Sports Illustrated’s SI TV over-the-top streaming service has so far focused on original documentaries, original shows and an archive of sports movies, but their latest deal is for actual games; just on a tape delay. As per Sahil Patel of Digiday, SI TV has struck a deal with Liverpool to show replays of their matches from all competitions, plus classic matches and shoulder programming. It appears some of that will appear in a three-hour weekly block on the service’s linear feed, with other replays and classic matches available on their on-demand feed.
This won’t have live matches from any competition, but the replays will be available reasonably quickly. With Champions League matches, SI executives told Patel they can get replays up by the evening of the same day. With Premier League matches, NBC has exclusive replay rights until midnight the day of the match, so there will be a bit longer of a delay, but that’s still not too bad.
And this could potentially provide some value for a Liverpool fan only interested in watching that team’s games in all competitions; a SI TV subscription is $5 a month or $60 a year, while a Premier League Pass through NBC Sports Gold is $50 (and doesn’t cover matches aired on TV, so you’d need a cable subscription there as well), to say nothing of the $80 for Champions League games through B/R Live, and the $50 for a year of ESPN+ for League Cup and FA Cup games (which Liverpool fans won’t have to worry about until next season). Of course, all of those subscriptions could be picked up for a shorter period than a year, but the point remains that someone only interested in Liverpool matches in all competitions could pick up just this package, and that’s one angle SI executives told Patel they’re emphasizing:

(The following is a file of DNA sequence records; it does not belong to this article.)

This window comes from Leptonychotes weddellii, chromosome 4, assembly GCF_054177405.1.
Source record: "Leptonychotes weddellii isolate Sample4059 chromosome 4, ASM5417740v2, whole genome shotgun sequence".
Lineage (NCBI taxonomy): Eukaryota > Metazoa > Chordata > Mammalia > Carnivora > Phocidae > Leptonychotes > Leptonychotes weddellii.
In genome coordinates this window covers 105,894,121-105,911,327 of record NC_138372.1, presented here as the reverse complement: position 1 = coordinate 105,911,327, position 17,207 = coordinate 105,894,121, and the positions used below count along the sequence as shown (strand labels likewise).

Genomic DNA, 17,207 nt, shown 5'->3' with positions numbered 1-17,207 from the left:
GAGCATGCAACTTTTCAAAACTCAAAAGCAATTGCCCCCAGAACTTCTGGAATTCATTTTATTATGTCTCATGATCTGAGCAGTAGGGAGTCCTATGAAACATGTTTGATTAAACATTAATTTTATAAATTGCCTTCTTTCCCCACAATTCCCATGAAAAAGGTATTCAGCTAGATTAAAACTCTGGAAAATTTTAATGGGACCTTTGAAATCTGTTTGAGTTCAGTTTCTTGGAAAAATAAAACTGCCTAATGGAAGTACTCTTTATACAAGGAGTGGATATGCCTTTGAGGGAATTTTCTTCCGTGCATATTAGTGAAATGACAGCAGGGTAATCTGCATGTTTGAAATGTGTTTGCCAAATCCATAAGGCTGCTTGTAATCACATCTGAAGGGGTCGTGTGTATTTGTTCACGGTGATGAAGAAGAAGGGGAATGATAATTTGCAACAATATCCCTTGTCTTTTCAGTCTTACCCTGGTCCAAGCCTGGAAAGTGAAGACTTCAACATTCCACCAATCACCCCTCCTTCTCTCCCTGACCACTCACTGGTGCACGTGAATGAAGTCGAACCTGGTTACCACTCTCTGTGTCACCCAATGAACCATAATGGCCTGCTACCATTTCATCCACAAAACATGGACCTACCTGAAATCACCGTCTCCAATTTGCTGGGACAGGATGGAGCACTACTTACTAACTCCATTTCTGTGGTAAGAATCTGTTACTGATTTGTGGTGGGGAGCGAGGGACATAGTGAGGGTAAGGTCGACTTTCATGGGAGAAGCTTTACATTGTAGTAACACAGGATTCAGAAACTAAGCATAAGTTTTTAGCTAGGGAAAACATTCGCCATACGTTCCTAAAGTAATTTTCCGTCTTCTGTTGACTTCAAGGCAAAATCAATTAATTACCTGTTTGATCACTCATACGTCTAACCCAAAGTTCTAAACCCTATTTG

“A lot of the European clubs have ambitions to grow their fan bases in the United States,” said Ryan Hunt, managing editor for Sports Illustrated.com. “And when you look at the clubs that have the biggest audiences already here in the U.S., with the largest traditions and followings, Liverpool is right at the top of that list.”
…”The sports media rights landscape is heavily fractured; we want to be an aggregator of fans and simplify very complicated things,” said [Josh] Oshinsky, VP of programming for SI TV.
…“The totality of Liverpool’s play is what is exclusive about us,” said Hunt. “There’s no other place you can go to to get all of the above. Combine that with the fact that we can offer original programming, relevant historical matches and other content alongside that. That’s where we see a real advantage.”
Of course, the money-saving argument falls down if people are interested in the other content on, say, B/R Live or ESPN+, and many might need to maintain subscriptions to those services as well. But SI TV may be able to pull in some new subscribers with this Liverpool content, and they may even get some who have access to some or all Liverpool games already; if their shoulder programming is compelling enough, that might draw some fans in, or some fans might choose to watch Premier League games through NBC but then pick up SI TV for replays of the FA Cup and Champions League games. And if they get fans in the door with Liverpool content, those fans might check out SI TV’s other offerings and keep their subscription even through the offseason.
At the very least, this is an interesting idea; it’s highly targeted to one fanbase (and a substantial one), it’s providing some reason for those fans to subscribe to SI TV, and it’s getting closer to live rights without having to pay a premium to actually buy live rights. And the time zone difference to England makes replays perhaps more appealing in soccer than they would be in North American sports. And this might just be the start, too; Oshinsky told Patel that while this deal’s only for this year, there’s an option to extend it, and SI is hopeful this will be a multi-year partnership with Liverpool. They also might extend this approach to other teams in the future. We’ll see if it turns into a valuable play for them, but if it does, this could be a tactic used more widely.